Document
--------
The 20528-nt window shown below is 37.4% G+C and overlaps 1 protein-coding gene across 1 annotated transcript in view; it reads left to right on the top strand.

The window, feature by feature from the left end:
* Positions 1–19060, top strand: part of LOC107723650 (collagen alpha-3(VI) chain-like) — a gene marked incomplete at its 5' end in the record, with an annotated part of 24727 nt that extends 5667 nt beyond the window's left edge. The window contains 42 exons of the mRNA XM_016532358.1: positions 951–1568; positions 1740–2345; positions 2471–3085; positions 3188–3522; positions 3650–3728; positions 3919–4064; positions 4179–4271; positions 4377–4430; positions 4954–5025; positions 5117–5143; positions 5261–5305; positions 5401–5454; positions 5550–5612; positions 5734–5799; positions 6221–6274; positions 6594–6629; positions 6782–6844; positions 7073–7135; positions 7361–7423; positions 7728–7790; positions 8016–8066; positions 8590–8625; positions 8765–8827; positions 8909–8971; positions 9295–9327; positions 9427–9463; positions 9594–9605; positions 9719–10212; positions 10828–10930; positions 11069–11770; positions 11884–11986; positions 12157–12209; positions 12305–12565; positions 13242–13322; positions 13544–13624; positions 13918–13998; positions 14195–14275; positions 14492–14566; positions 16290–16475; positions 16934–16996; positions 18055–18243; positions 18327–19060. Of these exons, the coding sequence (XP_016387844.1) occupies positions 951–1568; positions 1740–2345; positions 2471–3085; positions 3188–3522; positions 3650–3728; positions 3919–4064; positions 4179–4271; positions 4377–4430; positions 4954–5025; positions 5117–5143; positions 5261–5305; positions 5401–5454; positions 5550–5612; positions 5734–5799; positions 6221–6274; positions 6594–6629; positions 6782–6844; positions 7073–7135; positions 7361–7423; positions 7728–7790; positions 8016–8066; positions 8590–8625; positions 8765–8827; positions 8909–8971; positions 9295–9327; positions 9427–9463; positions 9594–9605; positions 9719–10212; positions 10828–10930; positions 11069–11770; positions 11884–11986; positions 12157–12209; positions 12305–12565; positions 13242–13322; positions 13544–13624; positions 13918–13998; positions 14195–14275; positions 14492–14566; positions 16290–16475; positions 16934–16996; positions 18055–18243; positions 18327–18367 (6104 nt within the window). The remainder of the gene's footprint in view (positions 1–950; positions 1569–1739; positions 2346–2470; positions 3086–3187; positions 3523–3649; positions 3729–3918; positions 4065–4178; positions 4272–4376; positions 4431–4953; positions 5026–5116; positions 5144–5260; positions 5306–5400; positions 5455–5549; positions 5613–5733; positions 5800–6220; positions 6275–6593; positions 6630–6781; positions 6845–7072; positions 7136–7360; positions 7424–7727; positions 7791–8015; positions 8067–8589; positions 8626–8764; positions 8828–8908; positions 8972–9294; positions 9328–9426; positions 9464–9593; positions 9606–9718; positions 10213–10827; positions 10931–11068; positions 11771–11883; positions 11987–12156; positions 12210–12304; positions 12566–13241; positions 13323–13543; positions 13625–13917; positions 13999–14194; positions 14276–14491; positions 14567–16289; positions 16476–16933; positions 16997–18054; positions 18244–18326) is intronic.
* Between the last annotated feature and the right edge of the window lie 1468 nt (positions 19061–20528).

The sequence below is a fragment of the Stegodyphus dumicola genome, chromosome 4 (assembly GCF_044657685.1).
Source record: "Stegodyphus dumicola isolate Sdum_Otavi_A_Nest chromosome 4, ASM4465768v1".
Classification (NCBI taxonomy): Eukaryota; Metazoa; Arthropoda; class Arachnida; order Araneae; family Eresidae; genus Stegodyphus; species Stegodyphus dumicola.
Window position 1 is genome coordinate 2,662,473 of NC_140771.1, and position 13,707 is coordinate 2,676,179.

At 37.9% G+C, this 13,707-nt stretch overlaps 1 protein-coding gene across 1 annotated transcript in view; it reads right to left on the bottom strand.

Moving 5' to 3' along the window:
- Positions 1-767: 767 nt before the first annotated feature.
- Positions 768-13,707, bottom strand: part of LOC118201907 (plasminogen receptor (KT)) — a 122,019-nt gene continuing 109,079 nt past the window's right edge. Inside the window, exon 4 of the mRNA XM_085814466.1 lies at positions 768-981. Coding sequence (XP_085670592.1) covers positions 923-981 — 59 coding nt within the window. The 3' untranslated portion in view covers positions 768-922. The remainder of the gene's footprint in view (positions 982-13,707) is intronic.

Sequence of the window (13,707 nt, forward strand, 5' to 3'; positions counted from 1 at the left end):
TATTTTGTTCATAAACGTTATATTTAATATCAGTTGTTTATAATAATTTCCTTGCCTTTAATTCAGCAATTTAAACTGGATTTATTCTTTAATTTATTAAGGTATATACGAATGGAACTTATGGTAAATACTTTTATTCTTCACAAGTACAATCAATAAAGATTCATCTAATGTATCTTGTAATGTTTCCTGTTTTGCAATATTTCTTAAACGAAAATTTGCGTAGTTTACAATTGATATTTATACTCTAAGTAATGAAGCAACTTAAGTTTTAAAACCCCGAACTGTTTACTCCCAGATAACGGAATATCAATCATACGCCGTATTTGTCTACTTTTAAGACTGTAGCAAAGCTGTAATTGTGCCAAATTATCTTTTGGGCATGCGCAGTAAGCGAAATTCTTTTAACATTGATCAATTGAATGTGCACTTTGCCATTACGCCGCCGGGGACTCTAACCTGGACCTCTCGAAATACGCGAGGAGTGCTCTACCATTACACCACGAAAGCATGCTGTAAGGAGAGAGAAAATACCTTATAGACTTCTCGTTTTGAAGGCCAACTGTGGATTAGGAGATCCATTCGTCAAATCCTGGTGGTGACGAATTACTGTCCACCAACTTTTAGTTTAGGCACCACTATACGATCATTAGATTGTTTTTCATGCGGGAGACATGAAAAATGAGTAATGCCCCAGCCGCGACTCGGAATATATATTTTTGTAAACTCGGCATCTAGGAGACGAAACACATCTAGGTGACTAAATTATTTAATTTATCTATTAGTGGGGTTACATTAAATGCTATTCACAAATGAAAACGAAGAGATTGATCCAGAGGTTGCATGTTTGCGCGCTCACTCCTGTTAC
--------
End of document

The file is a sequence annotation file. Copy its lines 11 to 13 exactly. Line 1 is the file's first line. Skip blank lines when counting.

- Positions 1-767: 767 nt before the first annotated feature.
- Positions 768-13,707, bottom strand: part of LOC118201907 (plasminogen receptor (KT)) — a 122,019-nt gene continuing 109,079 nt past the window's right edge. Inside the window, exon 4 of the mRNA XM_085814466.1 lies at positions 768-981. Coding sequence (XP_085670592.1) covers positions 923-981 — 59 coding nt within the window. The 3' untranslated portion in view covers positions 768-922. The remainder of the gene's footprint in view (positions 982-13,707) is intronic.

Sequence of the window (13,707 nt, forward strand, 5' to 3'; positions counted from 1 at the left end):